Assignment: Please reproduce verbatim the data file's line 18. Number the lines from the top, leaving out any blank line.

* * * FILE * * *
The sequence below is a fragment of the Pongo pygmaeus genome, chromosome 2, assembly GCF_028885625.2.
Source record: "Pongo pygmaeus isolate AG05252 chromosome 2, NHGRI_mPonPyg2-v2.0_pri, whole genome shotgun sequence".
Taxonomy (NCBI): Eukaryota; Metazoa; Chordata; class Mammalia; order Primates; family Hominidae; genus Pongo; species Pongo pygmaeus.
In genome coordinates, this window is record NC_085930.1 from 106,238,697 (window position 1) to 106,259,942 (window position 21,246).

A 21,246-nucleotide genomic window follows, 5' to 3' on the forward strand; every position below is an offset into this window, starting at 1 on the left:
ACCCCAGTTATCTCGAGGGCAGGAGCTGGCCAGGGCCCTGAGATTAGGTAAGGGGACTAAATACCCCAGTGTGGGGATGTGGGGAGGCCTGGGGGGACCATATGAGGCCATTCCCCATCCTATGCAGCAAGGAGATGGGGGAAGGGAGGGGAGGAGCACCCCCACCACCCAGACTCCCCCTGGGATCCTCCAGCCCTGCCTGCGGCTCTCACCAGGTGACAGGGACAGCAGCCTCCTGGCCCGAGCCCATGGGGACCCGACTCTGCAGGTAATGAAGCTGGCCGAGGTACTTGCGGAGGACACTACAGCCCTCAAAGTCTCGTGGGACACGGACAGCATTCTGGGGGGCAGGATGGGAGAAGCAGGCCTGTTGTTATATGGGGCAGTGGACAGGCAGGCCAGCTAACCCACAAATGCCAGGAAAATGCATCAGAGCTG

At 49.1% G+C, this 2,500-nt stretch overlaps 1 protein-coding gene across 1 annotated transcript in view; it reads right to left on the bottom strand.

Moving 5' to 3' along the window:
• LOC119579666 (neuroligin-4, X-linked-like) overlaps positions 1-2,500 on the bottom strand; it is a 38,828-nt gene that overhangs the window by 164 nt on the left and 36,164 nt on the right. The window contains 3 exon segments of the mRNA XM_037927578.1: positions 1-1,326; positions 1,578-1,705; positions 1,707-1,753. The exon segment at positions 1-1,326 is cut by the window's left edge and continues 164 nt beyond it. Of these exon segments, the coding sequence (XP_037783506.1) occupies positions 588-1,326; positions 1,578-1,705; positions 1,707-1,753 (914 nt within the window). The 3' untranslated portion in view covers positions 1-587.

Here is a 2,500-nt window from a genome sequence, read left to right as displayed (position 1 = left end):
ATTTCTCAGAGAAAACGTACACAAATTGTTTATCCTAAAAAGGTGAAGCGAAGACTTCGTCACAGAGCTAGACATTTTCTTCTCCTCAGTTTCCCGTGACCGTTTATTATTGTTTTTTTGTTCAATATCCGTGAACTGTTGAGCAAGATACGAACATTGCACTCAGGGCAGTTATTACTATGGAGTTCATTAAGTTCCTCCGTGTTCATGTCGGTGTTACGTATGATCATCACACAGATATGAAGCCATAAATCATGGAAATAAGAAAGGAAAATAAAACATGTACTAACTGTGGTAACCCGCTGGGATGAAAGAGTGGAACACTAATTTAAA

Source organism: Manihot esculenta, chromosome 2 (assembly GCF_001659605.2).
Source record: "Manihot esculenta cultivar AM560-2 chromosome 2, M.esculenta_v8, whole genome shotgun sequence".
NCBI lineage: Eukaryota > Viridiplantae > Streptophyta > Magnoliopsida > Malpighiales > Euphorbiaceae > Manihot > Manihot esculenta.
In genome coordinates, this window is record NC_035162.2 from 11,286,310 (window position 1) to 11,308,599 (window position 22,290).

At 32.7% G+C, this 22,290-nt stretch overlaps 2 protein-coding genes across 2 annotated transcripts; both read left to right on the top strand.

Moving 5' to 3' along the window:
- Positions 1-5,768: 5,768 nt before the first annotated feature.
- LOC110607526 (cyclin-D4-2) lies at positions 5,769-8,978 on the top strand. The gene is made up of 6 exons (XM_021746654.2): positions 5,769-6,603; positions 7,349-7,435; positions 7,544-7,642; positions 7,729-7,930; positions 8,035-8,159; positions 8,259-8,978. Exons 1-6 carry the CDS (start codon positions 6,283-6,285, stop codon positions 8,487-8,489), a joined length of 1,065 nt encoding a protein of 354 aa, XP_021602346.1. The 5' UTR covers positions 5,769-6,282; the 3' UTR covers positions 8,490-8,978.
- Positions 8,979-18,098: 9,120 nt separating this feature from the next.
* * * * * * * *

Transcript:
- Positions 1-5,768: 5,768 nt before the first annotated feature.